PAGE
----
Understanding Your Anxious Cat
Nadia Crighton catches up with Dr Andrew O’Shea (BVSc MANZCVS MRCVS) to understand cat anxiety and how to help these ‘silent sufferers’.
Many cats suffer from anxiety, however, unlike our canine companions, many cats suffer in silence. Dogs tend to show outward signs of anxiety such as destructive behaviour or aggressiveness. Our cats however, may show much more subtle symptoms.
“I think a lot of cats are suffering from thunderstorm anxiety, but we don’t know about it as the cat will go and hide in the cupboard for a couple of hours and when it comes out, everyone thinks; ‘Oh, where’s Fluffy been?” Dr Andrew O’Shea says. “Cats tend to hide; their base behaviour is not to rip everything to pieces.”
Because of this, many cats go untreated for their anxiety disorder.
Symptoms of Anxiety:
- Over grooming
- Running away
- Looking afraid
- Urination problems (not using the litter box)
- Marking / spraying
- Aggressiveness or submission
- Change in eating habits
- Inappropriate scratching
Many things could trigger this response in cats, from the daily ‘normal range’ of fear, such a dog chasing the cat, to a large trigger such as a thunderstorm or rough handling.
“In pets, the environmental events that trigger an anxiety disorder vary from everyday events that have no impact on ‘normal’ animals such as noises (e.g. microwave beeps, gunshots, thunder, etc.), rough handling and inappropriate training techniques through to obvious things that can cause physical injuries,” Dr O’Shea says.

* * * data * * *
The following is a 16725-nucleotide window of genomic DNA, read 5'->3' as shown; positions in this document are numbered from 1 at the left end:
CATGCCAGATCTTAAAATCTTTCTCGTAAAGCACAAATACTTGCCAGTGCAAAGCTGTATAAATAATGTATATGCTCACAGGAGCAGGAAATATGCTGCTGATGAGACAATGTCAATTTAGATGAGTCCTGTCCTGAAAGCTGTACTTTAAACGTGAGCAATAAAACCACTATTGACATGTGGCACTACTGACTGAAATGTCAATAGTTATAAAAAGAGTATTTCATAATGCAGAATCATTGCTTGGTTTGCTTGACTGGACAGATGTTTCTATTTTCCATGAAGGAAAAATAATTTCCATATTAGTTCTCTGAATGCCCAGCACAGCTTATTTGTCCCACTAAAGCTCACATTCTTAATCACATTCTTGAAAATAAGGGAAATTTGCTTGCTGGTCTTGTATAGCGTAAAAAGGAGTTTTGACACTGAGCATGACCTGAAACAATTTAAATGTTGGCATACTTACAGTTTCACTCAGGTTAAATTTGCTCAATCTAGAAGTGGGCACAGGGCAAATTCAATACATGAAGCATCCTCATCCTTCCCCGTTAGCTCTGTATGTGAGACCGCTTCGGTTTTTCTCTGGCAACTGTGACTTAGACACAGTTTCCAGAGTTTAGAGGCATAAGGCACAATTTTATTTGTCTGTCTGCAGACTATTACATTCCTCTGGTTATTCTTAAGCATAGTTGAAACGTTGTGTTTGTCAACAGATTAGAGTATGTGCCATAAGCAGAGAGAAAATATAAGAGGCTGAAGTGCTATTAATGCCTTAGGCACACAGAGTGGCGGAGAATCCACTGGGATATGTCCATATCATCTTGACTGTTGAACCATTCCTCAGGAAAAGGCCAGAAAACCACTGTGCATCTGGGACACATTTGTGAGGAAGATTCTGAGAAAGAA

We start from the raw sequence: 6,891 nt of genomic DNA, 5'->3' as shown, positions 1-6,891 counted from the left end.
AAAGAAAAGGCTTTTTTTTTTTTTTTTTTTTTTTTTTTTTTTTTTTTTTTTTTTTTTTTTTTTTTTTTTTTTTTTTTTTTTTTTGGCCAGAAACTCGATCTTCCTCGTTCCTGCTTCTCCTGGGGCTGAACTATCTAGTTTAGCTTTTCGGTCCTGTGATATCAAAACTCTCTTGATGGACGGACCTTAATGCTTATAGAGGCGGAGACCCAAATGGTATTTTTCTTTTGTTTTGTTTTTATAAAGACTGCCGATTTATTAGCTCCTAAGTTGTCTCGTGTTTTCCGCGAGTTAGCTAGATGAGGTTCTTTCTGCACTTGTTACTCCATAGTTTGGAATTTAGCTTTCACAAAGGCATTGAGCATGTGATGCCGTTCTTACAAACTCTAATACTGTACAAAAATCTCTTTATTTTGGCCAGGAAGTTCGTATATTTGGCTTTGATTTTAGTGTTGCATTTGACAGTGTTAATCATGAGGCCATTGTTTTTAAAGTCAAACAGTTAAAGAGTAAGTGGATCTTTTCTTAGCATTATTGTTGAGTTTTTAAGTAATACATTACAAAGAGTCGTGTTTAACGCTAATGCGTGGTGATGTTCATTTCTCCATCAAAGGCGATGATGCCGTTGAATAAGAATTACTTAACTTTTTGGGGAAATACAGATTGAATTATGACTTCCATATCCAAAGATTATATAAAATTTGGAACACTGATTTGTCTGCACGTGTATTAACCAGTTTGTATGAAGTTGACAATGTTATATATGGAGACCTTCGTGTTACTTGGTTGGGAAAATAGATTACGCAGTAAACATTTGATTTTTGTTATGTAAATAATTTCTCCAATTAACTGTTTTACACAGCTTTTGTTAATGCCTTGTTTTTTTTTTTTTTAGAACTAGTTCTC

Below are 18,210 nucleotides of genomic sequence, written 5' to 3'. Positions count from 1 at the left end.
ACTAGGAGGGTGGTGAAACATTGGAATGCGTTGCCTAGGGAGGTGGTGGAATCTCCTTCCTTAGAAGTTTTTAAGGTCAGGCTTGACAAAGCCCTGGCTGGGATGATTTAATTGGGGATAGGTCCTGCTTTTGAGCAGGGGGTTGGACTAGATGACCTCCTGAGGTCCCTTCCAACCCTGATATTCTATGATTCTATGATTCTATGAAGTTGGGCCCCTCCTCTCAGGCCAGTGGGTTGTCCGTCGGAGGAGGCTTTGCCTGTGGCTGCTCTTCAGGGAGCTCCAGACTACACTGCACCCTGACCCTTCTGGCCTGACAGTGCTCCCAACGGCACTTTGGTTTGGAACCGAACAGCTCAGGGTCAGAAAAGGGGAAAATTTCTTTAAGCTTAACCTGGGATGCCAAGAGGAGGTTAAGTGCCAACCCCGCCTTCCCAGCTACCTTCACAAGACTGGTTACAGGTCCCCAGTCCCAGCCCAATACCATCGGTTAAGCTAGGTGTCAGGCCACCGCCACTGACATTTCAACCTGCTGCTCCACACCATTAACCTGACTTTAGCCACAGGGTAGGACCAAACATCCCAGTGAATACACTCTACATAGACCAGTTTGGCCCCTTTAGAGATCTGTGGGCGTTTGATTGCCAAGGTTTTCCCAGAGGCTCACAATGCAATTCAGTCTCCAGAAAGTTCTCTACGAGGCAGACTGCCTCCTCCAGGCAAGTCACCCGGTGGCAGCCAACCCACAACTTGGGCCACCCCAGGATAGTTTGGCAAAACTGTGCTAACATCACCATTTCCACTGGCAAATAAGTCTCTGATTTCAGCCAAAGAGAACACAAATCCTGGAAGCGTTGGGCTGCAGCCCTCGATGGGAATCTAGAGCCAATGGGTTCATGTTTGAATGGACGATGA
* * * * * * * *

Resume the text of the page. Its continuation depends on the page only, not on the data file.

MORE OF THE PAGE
It is also important to understand that if your cat is suffering from an anxiety disorder to seek professional help.
“The biggest misconceptions regarding anxiety involve people believing that they can train a dog or cat out of an anxiety disorder, or the animal will get over it,” Dr O’Shea says. “Both assumptions are not only wrong, but they potentially lead to further problems for the pet. At best, they delay the pet receiving the effective humane treatment they truly deserve.”
The good news is that your cat can get the treatment they need to help reduce symptoms and restore the quality of life they deserve.
“There has been a significant increase in our understanding of anxiety disorders and our understanding of how we can help animals with these problems,” Dr O’Shea says. “It is possible that there has been an increase in the number of anxiety disorder problems due to an increase in the complexity of the world we are asking pets to live in, but it is also possible that the pets have always suffered from these problems and we just did not understand them or recognise them.”
If your pet is diagnosed with an anxiety disorder, you will need assistance in dealing with this medical condition. With a comprehensive treatment plan, most animals can lead happy and fulfilled lives. It’s also a good idea to record the anxiety at the time and note what was causing the symptom; this can help your veterinarian fully understand the scope of the problem.
“The pet requires a comprehensive treatment plan. This includes an environmental management plan aimed at avoiding all the things that cause the pet to be stressed, a behaviour modification plan to teach the pet better ways to cope with these stressful events and a medication plan to normalise the neurological function so they can relax and learn.”